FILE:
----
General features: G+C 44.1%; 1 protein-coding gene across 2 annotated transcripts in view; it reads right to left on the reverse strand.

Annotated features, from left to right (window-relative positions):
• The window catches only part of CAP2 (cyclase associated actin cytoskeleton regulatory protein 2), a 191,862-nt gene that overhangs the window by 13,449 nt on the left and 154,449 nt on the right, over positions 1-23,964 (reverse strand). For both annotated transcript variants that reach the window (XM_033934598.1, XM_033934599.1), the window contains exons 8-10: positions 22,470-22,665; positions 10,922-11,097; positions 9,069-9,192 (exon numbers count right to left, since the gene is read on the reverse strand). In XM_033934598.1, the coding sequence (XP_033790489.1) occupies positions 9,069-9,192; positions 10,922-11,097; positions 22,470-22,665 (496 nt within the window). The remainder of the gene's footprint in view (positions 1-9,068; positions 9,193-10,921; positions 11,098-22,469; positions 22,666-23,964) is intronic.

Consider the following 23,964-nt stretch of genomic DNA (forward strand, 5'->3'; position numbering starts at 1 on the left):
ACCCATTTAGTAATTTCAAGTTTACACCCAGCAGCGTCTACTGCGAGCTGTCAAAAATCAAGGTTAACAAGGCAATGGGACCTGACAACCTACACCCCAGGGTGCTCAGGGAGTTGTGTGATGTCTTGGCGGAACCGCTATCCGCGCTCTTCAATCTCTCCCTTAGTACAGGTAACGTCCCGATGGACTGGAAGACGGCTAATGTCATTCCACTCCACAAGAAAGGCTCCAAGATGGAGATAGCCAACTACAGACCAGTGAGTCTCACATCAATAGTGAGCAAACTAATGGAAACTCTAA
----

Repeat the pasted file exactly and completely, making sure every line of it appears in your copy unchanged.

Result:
General features: G+C 44.1%; 1 protein-coding gene across 2 annotated transcripts in view; it reads right to left on the reverse strand.

Annotated features, from left to right (window-relative positions):
• The window catches only part of CAP2 (cyclase associated actin cytoskeleton regulatory protein 2), a 191,862-nt gene that overhangs the window by 13,449 nt on the left and 154,449 nt on the right, over positions 1-23,964 (reverse strand). For both annotated transcript variants that reach the window (XM_033934598.1, XM_033934599.1), the window contains exons 8-10: positions 22,470-22,665; positions 10,922-11,097; positions 9,069-9,192 (exon numbers count right to left, since the gene is read on the reverse strand). In XM_033934598.1, the coding sequence (XP_033790489.1) occupies positions 9,069-9,192; positions 10,922-11,097; positions 22,470-22,665 (496 nt within the window). The remainder of the gene's footprint in view (positions 1-9,068; positions 9,193-10,921; positions 11,098-22,469; positions 22,666-23,964) is intronic.

Consider the following 23,964-nt stretch of genomic DNA (forward strand, 5'->3'; position numbering starts at 1 on the left):
ACCCATTTAGTAATTTCAAGTTTACACCCAGCAGCGTCTACTGCGAGCTGTCAAAAATCAAGGTTAACAAGGCAATGGGACCTGACAACCTACACCCCAGGGTGCTCAGGGAGTTGTGTGATGTCTTGGCGGAACCGCTATCCGCGCTCTTCAATCTCTCCCTTAGTACAGGTAACGTCCCGATGGACTGGAAGACGGCTAATGTCATTCCACTCCACAAGAAAGGCTCCAAGATGGAGATAGCCAACTACAGACCAGTGAGTCTCACATCAATAGTGAGCAAACTAATGGAAACTCTAA